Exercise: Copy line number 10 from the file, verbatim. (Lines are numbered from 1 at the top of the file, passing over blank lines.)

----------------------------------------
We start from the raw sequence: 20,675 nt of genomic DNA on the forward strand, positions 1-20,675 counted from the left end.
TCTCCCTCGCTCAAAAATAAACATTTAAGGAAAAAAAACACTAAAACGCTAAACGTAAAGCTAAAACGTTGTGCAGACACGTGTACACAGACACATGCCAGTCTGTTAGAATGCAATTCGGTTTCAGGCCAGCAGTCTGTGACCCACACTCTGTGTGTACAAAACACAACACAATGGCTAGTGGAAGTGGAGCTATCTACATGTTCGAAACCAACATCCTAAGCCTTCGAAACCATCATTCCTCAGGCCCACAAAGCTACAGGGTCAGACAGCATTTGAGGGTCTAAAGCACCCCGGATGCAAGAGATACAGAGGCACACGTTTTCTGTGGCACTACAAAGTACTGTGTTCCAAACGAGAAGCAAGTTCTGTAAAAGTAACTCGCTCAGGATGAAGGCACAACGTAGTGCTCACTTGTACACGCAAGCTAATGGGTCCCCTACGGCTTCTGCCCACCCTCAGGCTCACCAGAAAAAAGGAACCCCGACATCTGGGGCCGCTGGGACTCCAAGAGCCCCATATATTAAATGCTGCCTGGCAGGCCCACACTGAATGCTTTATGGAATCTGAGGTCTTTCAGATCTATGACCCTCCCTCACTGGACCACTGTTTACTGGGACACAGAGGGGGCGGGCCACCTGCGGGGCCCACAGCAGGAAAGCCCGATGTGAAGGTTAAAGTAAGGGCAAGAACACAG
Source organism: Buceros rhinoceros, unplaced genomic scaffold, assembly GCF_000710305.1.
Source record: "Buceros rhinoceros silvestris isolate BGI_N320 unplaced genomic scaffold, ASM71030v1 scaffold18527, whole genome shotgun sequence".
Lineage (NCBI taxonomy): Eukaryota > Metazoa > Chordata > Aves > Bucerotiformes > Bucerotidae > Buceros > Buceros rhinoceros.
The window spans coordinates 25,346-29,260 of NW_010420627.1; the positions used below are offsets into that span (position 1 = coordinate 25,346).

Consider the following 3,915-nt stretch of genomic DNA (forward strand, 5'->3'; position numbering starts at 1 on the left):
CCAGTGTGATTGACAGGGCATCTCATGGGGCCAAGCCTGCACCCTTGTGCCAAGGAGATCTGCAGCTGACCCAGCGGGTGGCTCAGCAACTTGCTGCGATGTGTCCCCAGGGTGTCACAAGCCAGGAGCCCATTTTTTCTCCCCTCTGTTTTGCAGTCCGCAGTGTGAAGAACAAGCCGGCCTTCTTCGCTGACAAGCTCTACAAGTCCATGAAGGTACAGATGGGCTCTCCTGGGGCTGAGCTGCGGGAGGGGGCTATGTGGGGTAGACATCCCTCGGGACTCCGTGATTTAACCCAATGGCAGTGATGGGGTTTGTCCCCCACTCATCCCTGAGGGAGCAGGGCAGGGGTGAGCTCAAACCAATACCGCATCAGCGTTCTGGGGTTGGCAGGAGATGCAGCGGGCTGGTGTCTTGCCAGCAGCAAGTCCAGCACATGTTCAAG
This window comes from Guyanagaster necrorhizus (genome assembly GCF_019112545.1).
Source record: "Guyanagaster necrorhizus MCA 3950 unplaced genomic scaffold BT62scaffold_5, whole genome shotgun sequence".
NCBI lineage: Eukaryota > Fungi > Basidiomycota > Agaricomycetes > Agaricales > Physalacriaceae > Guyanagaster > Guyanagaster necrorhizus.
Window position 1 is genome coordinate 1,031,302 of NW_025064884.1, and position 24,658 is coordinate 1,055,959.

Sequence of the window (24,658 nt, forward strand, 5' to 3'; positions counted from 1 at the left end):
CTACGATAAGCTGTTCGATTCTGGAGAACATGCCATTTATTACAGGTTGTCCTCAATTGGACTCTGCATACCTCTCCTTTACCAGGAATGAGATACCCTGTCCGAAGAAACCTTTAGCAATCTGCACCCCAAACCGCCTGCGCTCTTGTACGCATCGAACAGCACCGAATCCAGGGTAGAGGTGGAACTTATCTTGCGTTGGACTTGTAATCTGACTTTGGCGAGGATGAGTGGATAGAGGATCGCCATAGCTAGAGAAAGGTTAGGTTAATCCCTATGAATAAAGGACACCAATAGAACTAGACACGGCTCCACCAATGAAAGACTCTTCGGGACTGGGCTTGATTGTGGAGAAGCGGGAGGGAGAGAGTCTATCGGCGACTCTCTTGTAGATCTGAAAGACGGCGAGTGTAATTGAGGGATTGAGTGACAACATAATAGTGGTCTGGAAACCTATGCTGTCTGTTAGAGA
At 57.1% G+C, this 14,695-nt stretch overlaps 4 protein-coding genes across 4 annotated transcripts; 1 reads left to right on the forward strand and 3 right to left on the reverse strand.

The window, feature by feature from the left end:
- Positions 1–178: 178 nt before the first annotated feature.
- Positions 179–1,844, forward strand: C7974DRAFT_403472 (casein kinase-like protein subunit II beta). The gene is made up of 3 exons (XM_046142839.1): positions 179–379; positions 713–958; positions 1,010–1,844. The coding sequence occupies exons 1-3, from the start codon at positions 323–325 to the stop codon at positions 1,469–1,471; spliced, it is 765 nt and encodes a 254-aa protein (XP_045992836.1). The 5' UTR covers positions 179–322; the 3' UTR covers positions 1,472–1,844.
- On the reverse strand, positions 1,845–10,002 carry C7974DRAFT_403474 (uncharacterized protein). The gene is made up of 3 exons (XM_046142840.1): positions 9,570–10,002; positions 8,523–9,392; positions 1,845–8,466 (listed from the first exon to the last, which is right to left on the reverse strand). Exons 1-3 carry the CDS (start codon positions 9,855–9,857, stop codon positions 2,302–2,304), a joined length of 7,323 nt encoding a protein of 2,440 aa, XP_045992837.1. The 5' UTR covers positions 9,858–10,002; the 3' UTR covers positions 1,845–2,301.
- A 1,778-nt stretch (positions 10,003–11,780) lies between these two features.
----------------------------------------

Source record: "Guyanagaster necrorhizus MCA 3950 unplaced genomic scaffold BT62scaffold_5, whole genome shotgun sequence".